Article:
Judge David Lee said in a hearing on the long-running Leandro court case on Tuesday that he has no intention of telling lawmakers how much money they need to spend. He said, rather, that he wants buy-in from them to address the needs laid out in a comprehensive plan sent to the court by all parties in the case last month.
“I want this to be a cooperative effort with everyone having the same goal in mind,” he said. “I don’t know why you would not have that goal in mind, which is to educate these children and give them a sound, basic education so that everyone will have a better tomorrow.”
Lee called the hearing today to discuss the comprehensive plan, which looks at what the state should do in education over the next eight years and includes details on how much funding should be spent in various areas, like teacher recruitment and preparation, equity, teacher and principal pay, and more. Though, in the case of some of the salary requirements, the amount of funding needed is still to be determined.
Right now, the comprehensive plan is a general outline of how the state will move forward in meeting its obligations to provide the opportunity of a sound, basic education to all the state’s students. A motion from the court, however, is needed to turn that plan into a legal requirement by the state. The purpose of the hearing today was to discuss what such a motion would look like.
During the hearing, Lee asked about the various rounds of federal funds coming to the state’s public schools to address the impact of COVID-19. He wondered if these funds could be used at all to help address some of the tenets of the comprehensive plan.
In discussion with the various attorneys and other parties to the case representing both the plaintiffs and the defendants, Lee heard that the federal funds are non-recurring and could be used for some one-time expenses — such as broadband. But Mark Dorosin, a managing attorney at the Lawyers’ Committee for Civil Rights Under Law representing the Charlotte-Mecklenburg branch of the NAACP, said that to really address the needs of the state’s public school students, recurring funds will be necessary.
That led Lee to wonder out loud how the parties in the case can get lawmakers to address some of those recurring needs.
“Is there something that can be done to better liaison with or educate the General Assembly?” he asked.
Dorosin said it’s critical that the court enter an order or a set of directions that would “facilitate [the comprehensive plan’s] implementation.” He said there was a plan last year that was supposed to go into effect for 2021 at a cost of $426 million but it wasn’t funded because lawmakers didn’t appropriate the money for it.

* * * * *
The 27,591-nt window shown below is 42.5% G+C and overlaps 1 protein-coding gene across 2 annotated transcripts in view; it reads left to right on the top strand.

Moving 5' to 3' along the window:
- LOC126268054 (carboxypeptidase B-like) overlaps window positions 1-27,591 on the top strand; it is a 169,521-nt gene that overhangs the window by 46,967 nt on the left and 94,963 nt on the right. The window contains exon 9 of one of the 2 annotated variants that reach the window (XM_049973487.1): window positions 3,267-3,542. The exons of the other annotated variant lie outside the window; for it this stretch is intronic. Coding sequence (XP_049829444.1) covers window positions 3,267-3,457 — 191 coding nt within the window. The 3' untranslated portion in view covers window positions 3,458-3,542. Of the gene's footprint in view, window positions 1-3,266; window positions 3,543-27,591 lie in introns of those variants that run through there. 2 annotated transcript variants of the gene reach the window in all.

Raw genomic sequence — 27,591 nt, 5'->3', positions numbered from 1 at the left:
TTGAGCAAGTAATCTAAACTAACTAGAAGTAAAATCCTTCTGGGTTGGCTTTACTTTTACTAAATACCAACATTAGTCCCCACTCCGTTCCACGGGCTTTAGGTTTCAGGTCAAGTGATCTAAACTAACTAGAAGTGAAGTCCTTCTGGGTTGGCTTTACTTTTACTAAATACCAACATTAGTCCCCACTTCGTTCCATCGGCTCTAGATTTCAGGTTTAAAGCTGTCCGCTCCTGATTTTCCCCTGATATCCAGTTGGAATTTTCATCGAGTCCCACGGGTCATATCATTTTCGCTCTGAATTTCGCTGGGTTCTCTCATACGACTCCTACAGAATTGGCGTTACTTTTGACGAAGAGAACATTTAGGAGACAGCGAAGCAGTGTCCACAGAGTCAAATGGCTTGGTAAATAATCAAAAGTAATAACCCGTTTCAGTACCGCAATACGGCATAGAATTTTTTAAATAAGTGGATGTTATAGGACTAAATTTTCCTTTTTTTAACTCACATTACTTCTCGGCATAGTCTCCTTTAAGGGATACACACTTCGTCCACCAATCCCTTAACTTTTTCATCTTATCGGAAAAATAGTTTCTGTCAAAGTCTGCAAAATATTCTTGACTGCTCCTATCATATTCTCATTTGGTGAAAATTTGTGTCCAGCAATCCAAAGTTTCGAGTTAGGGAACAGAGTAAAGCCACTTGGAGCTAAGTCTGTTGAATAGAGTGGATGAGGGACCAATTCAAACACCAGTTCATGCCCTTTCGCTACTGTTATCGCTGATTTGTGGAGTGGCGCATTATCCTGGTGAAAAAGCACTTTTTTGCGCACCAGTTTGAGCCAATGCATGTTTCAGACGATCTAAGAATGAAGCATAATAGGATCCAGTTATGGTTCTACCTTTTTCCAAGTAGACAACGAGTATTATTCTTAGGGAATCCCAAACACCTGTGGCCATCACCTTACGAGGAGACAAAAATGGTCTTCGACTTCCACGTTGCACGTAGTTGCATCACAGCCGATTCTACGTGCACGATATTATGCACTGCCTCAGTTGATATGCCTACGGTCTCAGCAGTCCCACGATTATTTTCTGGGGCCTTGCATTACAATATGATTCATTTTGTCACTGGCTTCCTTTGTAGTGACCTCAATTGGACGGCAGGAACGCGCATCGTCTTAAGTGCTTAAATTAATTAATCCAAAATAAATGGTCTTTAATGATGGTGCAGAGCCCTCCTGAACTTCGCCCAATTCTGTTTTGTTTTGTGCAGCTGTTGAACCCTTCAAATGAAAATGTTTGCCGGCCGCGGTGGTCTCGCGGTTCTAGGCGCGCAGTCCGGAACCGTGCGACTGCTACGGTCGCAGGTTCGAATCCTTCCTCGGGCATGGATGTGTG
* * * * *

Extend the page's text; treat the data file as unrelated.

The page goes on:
“We are back where we were a year ago,” Dorosin said, adding later: “We’re concerned that we can’t just hope that the General Assembly takes this action.”
Parker Poe Attorney Melanie Dubis, a lawyer for the plaintiffs in the case, said there is an opportunity right now to take action on Leandro for a variety of reasons, including the federal COVID-19 funding, the current budget surplus, and the fact that the legislature is in its long session where the biennium budget is formed.
Dubis said the governor’s proposed budget for the next two years would accomplish the first couple of years of the comprehensive Leandro plan. She said that the court has the chance to say that it thinks the steps laid out in the comprehensive plan are the steps that need to be taken and that the various parties in the case could get together and propose a plan for communicating with lawmakers.
The judge ultimately asked the parties to take a shot at drafting an order that would address next steps, including how to communicate or work with the General Assembly.
Thomas Ziko, an attorney for the State Board of Education, said that the attempts to come up with a cost for addressing the needs laid out in the comprehensive plan were detailed but that he didn’t want everyone to get too bogged down in the numbers. He said there are a lot of estimates involved, and that planning financially for eight years out isn’t an exact process. He said he hopes whatever order is adopted will focus more on programs and what strategies need to be adopted rather than hitting any particular financial target.
Judge Lee said he expects to see a draft of that order toward the end of the month, though he won’t sign any order until after the State Board of Education can meet and lend their input. The State Board doesn’t meet again until the second week of May.